After almost a year, the Warwick School Department and the Teachers Union appear no closer to a contract and it is doubtful an agreement will be in place when school opens Aug. 29.
Unless some understanding is reached, union president James Ginolfi has said, the contract extension reached last year expires Aug. 31, along with a 20-percent health care co-pay, which would mean an additional $2 million in costs this year.
Talks have been in limbo since this spring. Within the last month, the sides have agreed on mediation and selected mediator Vincent Ragosta, although a first meeting has yet to be scheduled.
“This is 11 months later and we haven’t met with the union, and it’s an abomination,” School Committee member Eugene Nadeau said Friday. Nadeau sees the sword cutting both ways.
When the current contract extension expires, Nadeau reasons, not only does the 20 percent co-pay cease but so do other provisions, including limits on layoffs, class size and – what Nadeau particularly wants to see eliminated – seniority.
“To me a contract ends when it ends,” he said.
Nadeau says the health care co-pay, which Ginolfi said would revert to $11 a week if an agreement isn’t reached by the end of August, shouldn’t be reduced but increased.
“What I want is 25 percent,” he said.
He said he looked at a study of 13 major companies that found, on average, employees paying 37 percent. He said that, considering wages and benefits, the department is paying $100,000 a year per teacher.
“Prolonging the contract is not good for the school department and I want it to end,” he said.
Nadeau said he prepared a list of contract revisions he wanted to see addressed some time ago, but so far nothing has happened. Nadeau didn’t share the list, but he said seniority has got to get out of the contract.
“Seniority rules in the system,” he said.
He said it dictates promotions and fails to recognize those most qualified for the job.
“It keeps those that perhaps are not doing the job in the job for a lifetime,” he said.
He acknowledged that, under the state Department of Education, schools are in the process of implementing a new system of teacher evaluation. Warwick is one of two communities that implemented the system last year with the purpose of trouble shooting it before being introduced statewide.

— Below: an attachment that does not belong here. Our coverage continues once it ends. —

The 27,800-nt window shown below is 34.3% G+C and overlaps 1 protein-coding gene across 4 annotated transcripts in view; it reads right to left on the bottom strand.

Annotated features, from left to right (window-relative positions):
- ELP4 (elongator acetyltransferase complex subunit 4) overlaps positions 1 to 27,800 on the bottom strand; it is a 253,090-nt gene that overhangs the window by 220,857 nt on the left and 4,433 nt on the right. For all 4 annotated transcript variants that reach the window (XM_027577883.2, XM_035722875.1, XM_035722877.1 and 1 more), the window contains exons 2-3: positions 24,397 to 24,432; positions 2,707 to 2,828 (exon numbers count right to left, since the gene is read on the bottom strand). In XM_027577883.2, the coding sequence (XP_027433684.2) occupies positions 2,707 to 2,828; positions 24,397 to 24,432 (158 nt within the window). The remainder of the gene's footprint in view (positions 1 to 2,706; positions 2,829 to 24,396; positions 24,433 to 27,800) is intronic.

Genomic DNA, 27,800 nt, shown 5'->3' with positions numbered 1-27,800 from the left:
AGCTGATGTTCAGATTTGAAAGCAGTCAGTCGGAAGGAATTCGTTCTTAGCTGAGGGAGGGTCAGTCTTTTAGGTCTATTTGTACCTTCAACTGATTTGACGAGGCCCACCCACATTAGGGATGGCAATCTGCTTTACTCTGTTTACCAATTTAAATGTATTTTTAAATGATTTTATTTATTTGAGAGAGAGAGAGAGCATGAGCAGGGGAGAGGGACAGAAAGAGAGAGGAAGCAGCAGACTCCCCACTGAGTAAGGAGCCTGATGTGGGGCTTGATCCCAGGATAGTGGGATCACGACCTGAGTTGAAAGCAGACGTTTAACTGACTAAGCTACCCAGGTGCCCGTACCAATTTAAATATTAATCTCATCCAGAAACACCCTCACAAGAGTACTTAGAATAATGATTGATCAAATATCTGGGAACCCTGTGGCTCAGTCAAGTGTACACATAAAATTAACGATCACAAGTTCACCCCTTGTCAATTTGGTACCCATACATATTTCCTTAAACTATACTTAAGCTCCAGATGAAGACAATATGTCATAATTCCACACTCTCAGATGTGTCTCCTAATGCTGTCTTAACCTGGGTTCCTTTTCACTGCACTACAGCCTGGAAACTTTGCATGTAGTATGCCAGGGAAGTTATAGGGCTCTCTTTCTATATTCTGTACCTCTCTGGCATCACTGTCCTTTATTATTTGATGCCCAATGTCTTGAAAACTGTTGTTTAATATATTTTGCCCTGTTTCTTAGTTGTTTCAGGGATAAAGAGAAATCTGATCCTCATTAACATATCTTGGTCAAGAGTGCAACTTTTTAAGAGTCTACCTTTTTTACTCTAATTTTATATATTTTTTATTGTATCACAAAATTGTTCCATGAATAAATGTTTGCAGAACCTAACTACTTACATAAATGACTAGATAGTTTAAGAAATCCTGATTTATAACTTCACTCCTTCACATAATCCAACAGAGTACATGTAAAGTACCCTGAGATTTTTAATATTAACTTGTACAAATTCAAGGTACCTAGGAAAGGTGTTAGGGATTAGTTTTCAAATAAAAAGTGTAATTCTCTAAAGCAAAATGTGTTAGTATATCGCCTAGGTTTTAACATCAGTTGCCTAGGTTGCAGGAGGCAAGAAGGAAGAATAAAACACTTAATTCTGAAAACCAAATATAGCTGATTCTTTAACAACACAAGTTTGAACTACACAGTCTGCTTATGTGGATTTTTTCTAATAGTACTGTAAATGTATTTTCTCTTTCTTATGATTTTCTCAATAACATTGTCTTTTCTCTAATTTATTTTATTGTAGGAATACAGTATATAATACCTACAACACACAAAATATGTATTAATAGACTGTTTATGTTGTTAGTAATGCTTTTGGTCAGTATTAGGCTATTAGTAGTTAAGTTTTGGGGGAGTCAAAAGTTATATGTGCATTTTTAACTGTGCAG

Thus far, the system has been criticized for being burdened by paperwork and consuming time that would be better spent in classrooms and on administration. The union that played a role in evaluating the new system said the department of education is doing what it wants regardless of union input. Ginolfi made that charge when the state released a summary of the program a couple of days before the Warwick panel submitted its report.
As for the chosen mediator, Laura Hart, spokeswoman for the Department of Labor and Training, said Ragosta has served as a mediator for the past decade and mediated talks in North Smithfield, East Greenwich, Johnston and Bristol/Warren. She said the department pays $5,000 of the cost of mediation.
As for the process, Hart said, mediation goes on “until such time that a contract is worked out, or there is a stalemate and they go to arbitration.”
Each party would select one arbitrator and the American Arbitration Association would name the third.
While expiration of the current agreement is less than 40 days away, Ginolfi doesn’t see reaching an agreement as impossible.
“It always comes down to meeting together,” he said.
So far this summer, that hasn’t been happening.